By John R. Haines*
“No violations of a treaty can be considered to be a minor matter, nor can there be confidence in agreements if a country can pick and choose which provisions of an agreement it will comply with.” — President Ronald Reagan (1987)
Trust and mistrust can make the difference between war and peace. So writes international security scholar Andrew Kydd, for whom trust as is a belief that the other side prefers mutual cooperation to exploiting one’s own cooperation, while mistrust is a belief that the other side prefers exploiting one’s cooperation to returning it. Thus to trust someone is to believe it relatively likely that they would prefer to reciprocate cooperation.
So the question is: should we trust—or mistrust—Iran? Will Iran reciprocate—or exploit—our willingness to suspend international sanctions, enable its domestic nuclear energy infrastructure, and to welcome it back to the community of nations?
If we accept the recent assessment by Kenneth Pollack of the Brookings Institute, then we should not trust Iran. Pollack’s testimony before the Senate Foreign Relations Committee included this observation:
“Ayatollah Khamene’i’s various statements in recent weeks continue to lead me to conclude that he views the JCPOA [the Joint Comprehensive Plan of Action] in purely transactional terms. It is a straightforward deal for him: sanctions relief for constraints on his nuclear program. Nothing more and nothing less. It seems unlikely he will countenance a wider rapprochement with the United States, although we can all hope that Foreign Minister Javad Zarif and President Hassan Rouhani will be able to convince him otherwise.”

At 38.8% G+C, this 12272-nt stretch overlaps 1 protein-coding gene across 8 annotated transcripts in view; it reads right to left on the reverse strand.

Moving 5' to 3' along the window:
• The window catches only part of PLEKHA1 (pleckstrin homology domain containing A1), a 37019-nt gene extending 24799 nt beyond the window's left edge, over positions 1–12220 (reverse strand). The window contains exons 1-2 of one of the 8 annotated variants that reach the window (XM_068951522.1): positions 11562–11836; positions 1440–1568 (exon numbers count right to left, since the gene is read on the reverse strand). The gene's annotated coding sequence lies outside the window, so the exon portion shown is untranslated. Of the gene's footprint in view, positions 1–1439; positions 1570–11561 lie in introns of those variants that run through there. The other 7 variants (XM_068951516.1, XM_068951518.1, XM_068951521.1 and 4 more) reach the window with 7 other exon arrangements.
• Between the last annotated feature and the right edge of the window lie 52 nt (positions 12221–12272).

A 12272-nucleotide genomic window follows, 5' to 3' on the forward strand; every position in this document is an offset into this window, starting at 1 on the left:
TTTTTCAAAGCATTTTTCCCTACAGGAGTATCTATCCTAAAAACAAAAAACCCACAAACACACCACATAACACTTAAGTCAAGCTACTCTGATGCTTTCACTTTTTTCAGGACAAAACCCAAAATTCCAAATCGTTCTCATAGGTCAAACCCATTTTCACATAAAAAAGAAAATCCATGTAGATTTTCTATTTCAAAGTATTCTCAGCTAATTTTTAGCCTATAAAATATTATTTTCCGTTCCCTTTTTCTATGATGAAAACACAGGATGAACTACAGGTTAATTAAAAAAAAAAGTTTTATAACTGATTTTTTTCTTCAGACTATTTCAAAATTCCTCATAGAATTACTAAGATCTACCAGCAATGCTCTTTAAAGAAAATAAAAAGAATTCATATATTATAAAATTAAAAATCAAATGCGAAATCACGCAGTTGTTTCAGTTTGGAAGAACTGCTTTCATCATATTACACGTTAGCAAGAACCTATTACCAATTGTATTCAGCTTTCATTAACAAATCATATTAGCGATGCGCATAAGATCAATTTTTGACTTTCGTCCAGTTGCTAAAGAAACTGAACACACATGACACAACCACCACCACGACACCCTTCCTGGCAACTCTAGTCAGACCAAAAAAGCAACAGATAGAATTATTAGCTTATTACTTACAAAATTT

It is worth considering whether the inference about Ayatollah Khamene’i has merit. By any reasonable assessment, the JCPOA is an odd document. Words like “promise” and “agree”—typical cornerstones of any enforceable agreement—appear nowhere in the text. It is usual and customary to structure international agreements as an exchange of promises. The performance of one party is conditioned on the performance of the other. That exchange is nowhere to be found, however: the agreed-to document is not even an agreement but a Joint Comprehensive Plan of Action (JCPOA). The role of a plan of action is to implement promises each party made in some agreement. The JCPOA does no such thing. It is simple tit for tat—Iran postpones certain aspects of its nuclear program, in exchange for broad sanctions relief.
Lest anyone doubt whether this characterization is fair, go immediately to the JCPOA text in which all the subsequently detailed commitments are called “voluntary measures.” The balance of the terms—the so-called “provisional application” (allowing Iran to withdraw during the first eight years and no longer be bound), the flaccid “snapback” (requiring UN Security Council approval and failing to apply with retroactive effect on earlier contracts), and its effective termination in ten years (by which all sanctions on Iran formally terminate along with the limits on its nuclear fuel cycle)—are fully consistent with this reading.
This raises a broader question of verification and assurance. Verification is where one party—say, the United States or the International Atomic Energy Agency (IAEA)—by its own efforts produces information about the other party’s—say, Iran’s—fulfillment of its promises. Assurance is where a party provides information about itself to the other to demonstrate in a positive way that it is fulfilling its promises, by for example providing confidential documents or physical evidence of compliance. In this sense verification and assurance are complementary. Iran, however, seems intent on perverting assurance to frustrate verification—demanding, for example, that it alone produce environmental samples as the basis of IAEA physical verification.